We will equip you with more than just an education. Learn from some of the country’s most influential teachers, access a network of innovative industry leaders and engage with our exciting internship opportunities.
The University of Melbourne is pleased to work with four Chinese partner institutions on a graduate partnership agreement for the Master of Translation. Eligible students from each of the approved Institutions can apply for entry to the Master of Translation and receive credit.
For more information please visit the Master of Translation Partner Institutions web page.
Key academic: Professor Pookong Kee
Pookong Kee joined the University of Melbourne in October 2010 as Director of the Asia Institute. He was previously Professor of the Graduate School of Asia Pacific Studies and sometime Director of the Ritsumeikan Centre for Asia Pacific Studies at the Ritsumeikan Asia Pacific University (APU) in Japan. This was preceded by a three-year appointment as Director of the Chinese Heritage Centre in Singapore.
Before his return to Asia in 1999, he had worked in academe and the public sector in Australia. He was Director and Professor of the Centre for Asia-Pacific Studies at the Victoria University from 1994 to 1999. This followed a stint with the Senior Executive Service of the Australian Public Service from 1989 to 1994, when he served as Assistant Director of the Bureau of Immigration and Population Research (Assistant Secretary, Federal Department of Immigration and Ethnic Affairs). His earlier posts included: Senior Research Fellow, Institute of Applied Economic and Social Research, University of Melbourne (1987-1989); Research Fellow then Senior Research Fellow, Australian Institute of Multicultural Affairs (1981-1987); and Research Fellow, East West Population Institute, East-West Center, Honolulu (1980-81).
Key academic: Dr Zhou Shaoming
Zhou Shaoming completed his PhD in Chinese folklore studies at the University of Melbourne, and M.A. in second language acquisition and understanding at La Trobe University and B.A. degree in philosophy at Beijing Normal University. Before relocating to Australia, he was a lecturer at the Institute of Education and Administration in China. After working at La Trobe University and Deakin University respectively, he joined the institute in 1996, and has taught a wide range of subjects, including Chinese literature and film, Chinese media and all levels of Chinese language.
Key academic: Ms Juliet Zhao
Juliet Zhao is a Senior Conference Interpreter (NAATI 5) in English and Chinese and a professional translator from English to Chinese. Before joining the Asia Institute and Graduate School of Humanities and Social Sciences as the coordinator and lecturer for the Master of Translation Program, Juliet has worked for over 20 years in the profession, both in Australia and around the world. Since 2004, she has worked for Governor-Generals, Prime Ministers, and numerous other Commonwealth ministers during their visits to China and meetings with Chinese leaders, including the most recent state visit by President Xi in 2014. Prior to that, Juliet worked as a simultaneous interpreter and translator in the United Nations system for a number of international organizations, including World Bank, International Telecommunications Union, and others.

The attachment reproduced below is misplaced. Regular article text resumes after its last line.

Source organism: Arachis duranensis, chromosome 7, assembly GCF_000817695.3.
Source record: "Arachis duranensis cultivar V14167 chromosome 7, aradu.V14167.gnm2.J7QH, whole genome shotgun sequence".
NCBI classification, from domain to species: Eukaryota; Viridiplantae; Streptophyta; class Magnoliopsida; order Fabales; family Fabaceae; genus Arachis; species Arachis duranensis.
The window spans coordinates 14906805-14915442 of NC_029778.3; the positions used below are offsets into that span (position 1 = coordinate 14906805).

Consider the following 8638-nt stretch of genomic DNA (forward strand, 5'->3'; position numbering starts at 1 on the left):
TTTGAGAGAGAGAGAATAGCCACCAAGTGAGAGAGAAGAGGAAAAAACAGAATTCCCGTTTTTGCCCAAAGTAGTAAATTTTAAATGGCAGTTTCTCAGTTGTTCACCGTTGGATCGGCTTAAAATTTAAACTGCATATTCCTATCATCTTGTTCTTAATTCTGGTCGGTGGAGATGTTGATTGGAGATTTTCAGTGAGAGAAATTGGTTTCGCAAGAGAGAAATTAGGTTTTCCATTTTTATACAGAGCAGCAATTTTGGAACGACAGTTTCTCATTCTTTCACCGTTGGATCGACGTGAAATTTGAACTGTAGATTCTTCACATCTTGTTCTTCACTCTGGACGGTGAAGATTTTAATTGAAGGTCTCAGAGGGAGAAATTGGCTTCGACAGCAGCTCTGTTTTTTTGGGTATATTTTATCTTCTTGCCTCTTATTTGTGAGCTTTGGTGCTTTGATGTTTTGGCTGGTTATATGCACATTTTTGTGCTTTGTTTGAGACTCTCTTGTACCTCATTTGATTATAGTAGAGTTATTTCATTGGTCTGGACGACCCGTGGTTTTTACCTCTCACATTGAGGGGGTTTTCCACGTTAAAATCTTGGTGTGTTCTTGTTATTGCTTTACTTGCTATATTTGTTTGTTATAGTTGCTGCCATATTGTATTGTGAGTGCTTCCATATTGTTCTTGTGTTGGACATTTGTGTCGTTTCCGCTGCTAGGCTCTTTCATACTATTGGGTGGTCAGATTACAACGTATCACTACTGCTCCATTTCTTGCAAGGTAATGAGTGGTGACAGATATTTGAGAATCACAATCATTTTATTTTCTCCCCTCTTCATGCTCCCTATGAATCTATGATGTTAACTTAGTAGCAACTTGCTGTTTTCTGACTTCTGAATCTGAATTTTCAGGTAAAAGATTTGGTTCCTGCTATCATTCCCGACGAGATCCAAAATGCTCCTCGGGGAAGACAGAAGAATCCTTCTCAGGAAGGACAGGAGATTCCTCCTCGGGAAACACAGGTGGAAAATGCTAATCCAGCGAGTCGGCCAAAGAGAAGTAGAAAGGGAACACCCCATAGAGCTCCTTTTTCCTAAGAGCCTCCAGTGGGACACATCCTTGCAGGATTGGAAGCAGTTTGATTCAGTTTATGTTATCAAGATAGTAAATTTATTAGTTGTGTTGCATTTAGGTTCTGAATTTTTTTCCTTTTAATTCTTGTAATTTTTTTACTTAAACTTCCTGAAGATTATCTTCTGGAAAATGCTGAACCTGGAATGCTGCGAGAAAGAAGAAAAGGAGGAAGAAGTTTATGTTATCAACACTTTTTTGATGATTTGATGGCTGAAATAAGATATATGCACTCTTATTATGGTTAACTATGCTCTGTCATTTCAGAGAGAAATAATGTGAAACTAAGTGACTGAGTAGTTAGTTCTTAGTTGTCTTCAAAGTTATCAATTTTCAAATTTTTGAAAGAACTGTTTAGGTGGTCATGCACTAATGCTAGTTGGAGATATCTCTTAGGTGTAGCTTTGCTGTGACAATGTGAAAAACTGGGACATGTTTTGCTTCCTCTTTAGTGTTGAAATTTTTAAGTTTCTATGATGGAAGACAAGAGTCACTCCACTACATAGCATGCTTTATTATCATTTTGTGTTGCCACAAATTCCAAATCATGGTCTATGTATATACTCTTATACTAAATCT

Juliet was commissioned by BOCOG (Beijing Organizing Committee for the Olympic Games) to provide interpreting skills training for over 1500 language aides during the Beijing Olympics in 2008. She was also a consultant on interpreter training for the Australian Embassy in Beijing, and Austrade offices in Beijing, Shanghai, and Guangzhou.
Juliet believes that a true professional interpreter and translator is a competent communication facilitator first and foremost. Linguistic proficiency is only a base and similarly, interpreting skill sets; such as note taking, memory retention, and public speaking, only form a narrow apex. A pyramid stands most securely however, when there are building blocks between the base and apex. For Translation and Interpreting, only when the language skills and T&I techniques are connected by the interpreter or translator's broad contextual knowledge, discourse analysis, cross-cultural understanding and other communication skills, will a message be accurately, naturally and completely transferred into another language. Juliet’s research interest is on how to design and construct a new teaching model encompassing all these ‘soft’ skills.
As part of your degree, you’ll get the chance to hone your linguistic, technical and collaborative skills in a professional translation environment. Various roles such as commissioner, editor and reviser are offered in government and commercial organisations. Alternatively, you can undertake an internship in a simulated translation service at the University of Melbourne.